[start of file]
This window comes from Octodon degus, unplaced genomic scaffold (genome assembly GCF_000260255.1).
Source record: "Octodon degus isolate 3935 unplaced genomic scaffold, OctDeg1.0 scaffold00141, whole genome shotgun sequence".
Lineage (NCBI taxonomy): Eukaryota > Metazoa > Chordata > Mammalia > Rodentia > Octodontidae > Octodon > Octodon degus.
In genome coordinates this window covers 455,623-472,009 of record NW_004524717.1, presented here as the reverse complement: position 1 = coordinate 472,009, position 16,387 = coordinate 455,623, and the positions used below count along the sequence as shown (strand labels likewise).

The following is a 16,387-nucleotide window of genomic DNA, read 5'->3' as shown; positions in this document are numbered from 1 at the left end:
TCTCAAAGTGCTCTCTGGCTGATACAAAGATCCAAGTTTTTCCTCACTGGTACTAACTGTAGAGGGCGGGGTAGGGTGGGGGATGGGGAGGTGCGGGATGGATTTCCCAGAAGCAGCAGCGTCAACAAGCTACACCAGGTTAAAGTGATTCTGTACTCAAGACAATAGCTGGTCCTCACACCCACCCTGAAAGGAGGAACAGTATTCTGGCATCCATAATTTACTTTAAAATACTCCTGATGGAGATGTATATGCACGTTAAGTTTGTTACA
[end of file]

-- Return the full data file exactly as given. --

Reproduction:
This window comes from Octodon degus, unplaced genomic scaffold (genome assembly GCF_000260255.1).
Source record: "Octodon degus isolate 3935 unplaced genomic scaffold, OctDeg1.0 scaffold00141, whole genome shotgun sequence".
Lineage (NCBI taxonomy): Eukaryota > Metazoa > Chordata > Mammalia > Rodentia > Octodontidae > Octodon > Octodon degus.
In genome coordinates this window covers 455,623-472,009 of record NW_004524717.1, presented here as the reverse complement: position 1 = coordinate 472,009, position 16,387 = coordinate 455,623, and the positions used below count along the sequence as shown (strand labels likewise).

The following is a 16,387-nucleotide window of genomic DNA, read 5'->3' as shown; positions in this document are numbered from 1 at the left end:
TCTCAAAGTGCTCTCTGGCTGATACAAAGATCCAAGTTTTTCCTCACTGGTACTAACTGTAGAGGGCGGGGTAGGGTGGGGGATGGGGAGGTGCGGGATGGATTTCCCAGAAGCAGCAGCGTCAACAAGCTACACCAGGTTAAAGTGATTCTGTACTCAAGACAATAGCTGGTCCTCACACCCACCCTGAAAGGAGGAACAGTATTCTGGCATCCATAATTTACTTTAAAATACTCCTGATGGAGATGTATATGCACGTTAAGTTTGTTACA